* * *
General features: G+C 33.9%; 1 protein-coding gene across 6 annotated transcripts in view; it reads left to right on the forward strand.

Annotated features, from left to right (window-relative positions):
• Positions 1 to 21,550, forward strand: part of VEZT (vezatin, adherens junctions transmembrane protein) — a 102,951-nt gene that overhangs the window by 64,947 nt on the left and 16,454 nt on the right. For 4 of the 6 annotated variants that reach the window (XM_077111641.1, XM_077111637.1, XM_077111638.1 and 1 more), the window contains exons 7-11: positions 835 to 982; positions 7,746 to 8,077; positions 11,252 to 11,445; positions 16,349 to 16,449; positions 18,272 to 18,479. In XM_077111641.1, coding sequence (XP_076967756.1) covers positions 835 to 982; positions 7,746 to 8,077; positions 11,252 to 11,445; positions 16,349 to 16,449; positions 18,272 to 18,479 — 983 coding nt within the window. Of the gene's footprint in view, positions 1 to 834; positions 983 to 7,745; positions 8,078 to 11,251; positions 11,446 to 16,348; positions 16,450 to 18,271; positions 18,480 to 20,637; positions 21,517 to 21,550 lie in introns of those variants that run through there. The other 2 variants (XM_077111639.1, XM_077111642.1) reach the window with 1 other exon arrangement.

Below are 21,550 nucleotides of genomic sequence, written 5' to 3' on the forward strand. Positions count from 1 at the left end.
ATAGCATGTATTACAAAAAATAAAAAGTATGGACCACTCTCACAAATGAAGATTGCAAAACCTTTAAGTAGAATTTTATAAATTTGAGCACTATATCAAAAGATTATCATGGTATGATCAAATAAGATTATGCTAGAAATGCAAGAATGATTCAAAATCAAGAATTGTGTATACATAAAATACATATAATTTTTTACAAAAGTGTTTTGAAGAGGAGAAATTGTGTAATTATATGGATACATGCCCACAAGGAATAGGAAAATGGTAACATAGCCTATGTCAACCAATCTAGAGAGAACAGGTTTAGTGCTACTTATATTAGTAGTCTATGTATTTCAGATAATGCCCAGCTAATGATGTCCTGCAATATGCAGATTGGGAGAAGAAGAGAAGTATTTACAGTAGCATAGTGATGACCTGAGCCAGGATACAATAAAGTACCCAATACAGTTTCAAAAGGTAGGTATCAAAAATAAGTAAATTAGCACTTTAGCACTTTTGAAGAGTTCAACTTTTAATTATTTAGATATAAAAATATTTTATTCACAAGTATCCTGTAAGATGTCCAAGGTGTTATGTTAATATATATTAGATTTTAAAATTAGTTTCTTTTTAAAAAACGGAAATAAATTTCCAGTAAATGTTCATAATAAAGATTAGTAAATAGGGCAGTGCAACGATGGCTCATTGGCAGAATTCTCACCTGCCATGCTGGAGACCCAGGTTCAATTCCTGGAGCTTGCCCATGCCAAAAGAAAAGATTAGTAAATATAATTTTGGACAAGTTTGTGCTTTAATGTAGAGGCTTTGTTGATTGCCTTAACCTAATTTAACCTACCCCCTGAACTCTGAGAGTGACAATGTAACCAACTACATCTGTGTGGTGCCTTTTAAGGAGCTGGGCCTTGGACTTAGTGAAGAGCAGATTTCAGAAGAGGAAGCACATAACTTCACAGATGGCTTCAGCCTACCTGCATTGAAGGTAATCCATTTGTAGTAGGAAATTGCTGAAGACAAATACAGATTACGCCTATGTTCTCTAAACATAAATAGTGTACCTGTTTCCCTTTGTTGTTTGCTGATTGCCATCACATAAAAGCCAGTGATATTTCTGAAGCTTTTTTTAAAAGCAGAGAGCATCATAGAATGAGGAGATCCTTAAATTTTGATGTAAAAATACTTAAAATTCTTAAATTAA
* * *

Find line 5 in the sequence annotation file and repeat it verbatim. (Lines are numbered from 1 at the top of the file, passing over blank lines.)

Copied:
ATAGCATGTATTACAAAAAATAAAAAGTATGGACCACTCTCACAAATGAAGATTGCAAAACCTTTAAGTAGAATTTTATAAATTTGAGCACTATATCAAAAGATTATCATGGTATGATCAAATAAGATTATGCTAGAAATGCAAGAATGATTCAAAATCAAGAATTGTGTATACATAAAATACATATAATTTTTTACAAAAGTGTTTTGAAGAGGAGAAATTGTGTAATTATATGGATACATGCCCACAAGGAATAGGAAAATGGTAACATAGCCTATGTCAACCAATCTAGAGAGAACAGGTTTAGTGCTACTTATATTAGTAGTCTATGTATTTCAGATAATGCCCAGCTAATGATGTCCTGCAATATGCAGATTGGGAGAAGAAGAGAAGTATTTACAGTAGCATAGTGATGACCTGAGCCAGGATACAATAAAGTACCCAATACAGTTTCAAAAGGTAGGTATCAAAAATAAGTAAATTAGCACTTTAGCACTTTTGAAGAGTTCAACTTTTAATTATTTAGATATAAAAATATTTTATTCACAAGTATCCTGTAAGATGTCCAAGGTGTTATGTTAATATATATTAGATTTTAAAATTAGTTTCTTTTTAAAAAACGGAAATAAATTTCCAGTAAATGTTCATAATAAAGATTAGTAAATAGGGCAGTGCAACGATGGCTCATTGGCAGAATTCTCACCTGCCATGCTGGAGACCCAGGTTCAATTCCTGGAGCTTGCCCATGCCAAAAGAAAAGATTAGTAAATATAATTTTGGACAAGTTTGTGCTTTAATGTAGAGGCTTTGTTGATTGCCTTAACCTAATTTAACCTACCCCCTGAACTCTGAGAGTGACAATGTAACCAACTACATCTGTGTGGTGCCTTTTAAGGAGCTGGGCCTTGGACTTAGTGAAGAGCAGATTTCAGAAGAGGAAGCACATAACTTCACAGATGGCTTCAGCCTACCTGCATTGAAGGTAATCCATTTGTAGTAGGAAATTGCTGAAGACAAATACAGATTACGCCTATGTTCTCTAAACATAAATAGTGTACCTGTTTCCCTTTGTTGTTTGCTGATTGCCATCACATAAAAGCCAGTGATATTTCTGAAGCTTTTTTTAAAAGCAGAGAGCATCATAGAATGAGGAGATCCTTAAATTTTGATGTAAAAATACTTAAAATTCTTAAATTAA